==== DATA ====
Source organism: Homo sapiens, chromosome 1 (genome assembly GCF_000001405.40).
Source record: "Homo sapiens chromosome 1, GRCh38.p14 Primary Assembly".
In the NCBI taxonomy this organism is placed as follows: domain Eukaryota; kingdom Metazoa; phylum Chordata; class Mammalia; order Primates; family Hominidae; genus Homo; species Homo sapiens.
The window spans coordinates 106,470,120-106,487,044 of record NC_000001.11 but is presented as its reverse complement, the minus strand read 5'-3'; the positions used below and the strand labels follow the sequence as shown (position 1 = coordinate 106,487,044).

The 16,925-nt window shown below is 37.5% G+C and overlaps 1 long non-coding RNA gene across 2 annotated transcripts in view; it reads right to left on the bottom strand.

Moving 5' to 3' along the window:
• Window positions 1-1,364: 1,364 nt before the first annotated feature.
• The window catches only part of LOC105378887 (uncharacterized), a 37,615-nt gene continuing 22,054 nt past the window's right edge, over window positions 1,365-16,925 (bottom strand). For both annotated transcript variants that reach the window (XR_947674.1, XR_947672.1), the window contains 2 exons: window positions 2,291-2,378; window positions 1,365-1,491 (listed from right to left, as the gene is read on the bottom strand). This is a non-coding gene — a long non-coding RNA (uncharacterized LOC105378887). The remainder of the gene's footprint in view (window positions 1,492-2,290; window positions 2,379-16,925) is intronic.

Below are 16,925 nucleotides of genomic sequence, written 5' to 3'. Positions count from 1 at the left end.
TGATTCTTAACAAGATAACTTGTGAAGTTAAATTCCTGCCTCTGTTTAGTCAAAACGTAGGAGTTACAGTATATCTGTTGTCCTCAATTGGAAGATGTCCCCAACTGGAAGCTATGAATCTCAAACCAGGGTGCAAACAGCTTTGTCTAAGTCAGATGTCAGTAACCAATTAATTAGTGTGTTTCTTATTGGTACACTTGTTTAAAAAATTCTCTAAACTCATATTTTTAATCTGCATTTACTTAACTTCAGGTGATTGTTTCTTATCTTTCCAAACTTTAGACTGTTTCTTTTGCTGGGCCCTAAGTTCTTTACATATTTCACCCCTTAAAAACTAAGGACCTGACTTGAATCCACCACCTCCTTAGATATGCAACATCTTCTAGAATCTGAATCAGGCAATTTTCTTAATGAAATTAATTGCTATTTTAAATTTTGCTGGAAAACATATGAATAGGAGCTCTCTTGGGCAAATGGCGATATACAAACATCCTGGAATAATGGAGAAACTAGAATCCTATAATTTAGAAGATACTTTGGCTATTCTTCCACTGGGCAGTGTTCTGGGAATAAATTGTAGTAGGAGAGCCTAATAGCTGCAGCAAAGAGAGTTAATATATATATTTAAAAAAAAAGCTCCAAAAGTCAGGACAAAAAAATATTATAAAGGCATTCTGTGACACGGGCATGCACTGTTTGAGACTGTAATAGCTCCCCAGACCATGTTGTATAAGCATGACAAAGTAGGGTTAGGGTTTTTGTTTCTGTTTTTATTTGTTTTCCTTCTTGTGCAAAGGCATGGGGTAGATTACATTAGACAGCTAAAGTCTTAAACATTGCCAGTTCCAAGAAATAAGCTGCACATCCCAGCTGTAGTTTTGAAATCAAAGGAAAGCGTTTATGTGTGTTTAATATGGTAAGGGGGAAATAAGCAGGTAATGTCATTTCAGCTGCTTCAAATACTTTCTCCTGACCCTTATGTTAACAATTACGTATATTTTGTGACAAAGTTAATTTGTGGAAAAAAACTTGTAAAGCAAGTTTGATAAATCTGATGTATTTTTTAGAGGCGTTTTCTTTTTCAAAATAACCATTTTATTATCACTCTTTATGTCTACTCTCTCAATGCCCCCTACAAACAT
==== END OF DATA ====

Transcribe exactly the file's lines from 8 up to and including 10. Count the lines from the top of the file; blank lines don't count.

• The window catches only part of LOC105378887 (uncharacterized), a 37,615-nt gene continuing 22,054 nt past the window's right edge, over window positions 1,365-16,925 (bottom strand). For both annotated transcript variants that reach the window (XR_947674.1, XR_947672.1), the window contains 2 exons: window positions 2,291-2,378; window positions 1,365-1,491 (listed from right to left, as the gene is read on the bottom strand). This is a non-coding gene — a long non-coding RNA (uncharacterized LOC105378887). The remainder of the gene's footprint in view (window positions 1,492-2,290; window positions 2,379-16,925) is intronic.

Below are 16,925 nucleotides of genomic sequence, written 5' to 3'. Positions count from 1 at the left end.
TGATTCTTAACAAGATAACTTGTGAAGTTAAATTCCTGCCTCTGTTTAGTCAAAACGTAGGAGTTACAGTATATCTGTTGTCCTCAATTGGAAGATGTCCCCAACTGGAAGCTATGAATCTCAAACCAGGGTGCAAACAGCTTTGTCTAAGTCAGATGTCAGTAACCAATTAATTAGTGTGTTTCTTATTGGTACACTTGTTTAAAAAATTCTCTAAACTCATATTTTTAATCTGCATTTACTTAACTTCAGGTGATTGTTTCTTATCTTTCCAAACTTTAGACTGTTTCTTTTGCTGGGCCCTAAGTTCTTTACATATTTCACCCCTTAAAAACTAAGGACCTGACTTGAATCCACCACCTCCTTAGATATGCAACATCTTCTAGAATCTGAATCAGGCAATTTTCTTAATGAAATTAATTGCTATTTTAAATTTTGCTGGAAAACATATGAATAGGAGCTCTCTTGGGCAAATGGCGATATACAAACATCCTGGAATAATGGAGAAACTAGAATCCTATAATTTAGAAGATACTTTGGCTATTCTTCCACTGGGCAGTGTTCTGGGAATAAATTGTAGTAGGAGAGCCTAATAGCTGCAGCAAAGAGAGTTAATATATATATTTAAAAAAAAAGCTCCAAAAGTCAGGACAAAAAAATATTATAAAGGCATTCTGTGACACGGGCATGCACTGTTTGAGACTGTAATAGCTCCCCAGACCATGTTGTATAAGCATGACAAAGTAGGGTTAGGGTTTTTGTTTCTGTTTTTATTTGTTTTCCTTCTTGTGCAAAGGCATGGGGTAGATTACATTAGACAGCTAAAGTCTTAAACATTGCCAGTTCCAAGAAATAAGCTGCACATCCCAGCTGTAGTTTTGAAATCAAAGGAAAGCGTTTATGTGTGTTTAATATGGTAAGGGGGAAATAAGCAGGTAATGTCATTTCAGCTGCTTCAAATACTTTCTCCTGACCCTTATGTTAACAATTACGTATATTTTGTGACAAAGTTAATTTGTGGAAAAAAACTTGTAAAGCAAGTTTGATAAATCTGATGTATTTTTTAGAGGCGTTTTCTTTTTCAAAATAACCATTTTATTATCACTCTTTATGTCTACTCTCTCAATGCCCCCTACAAACAT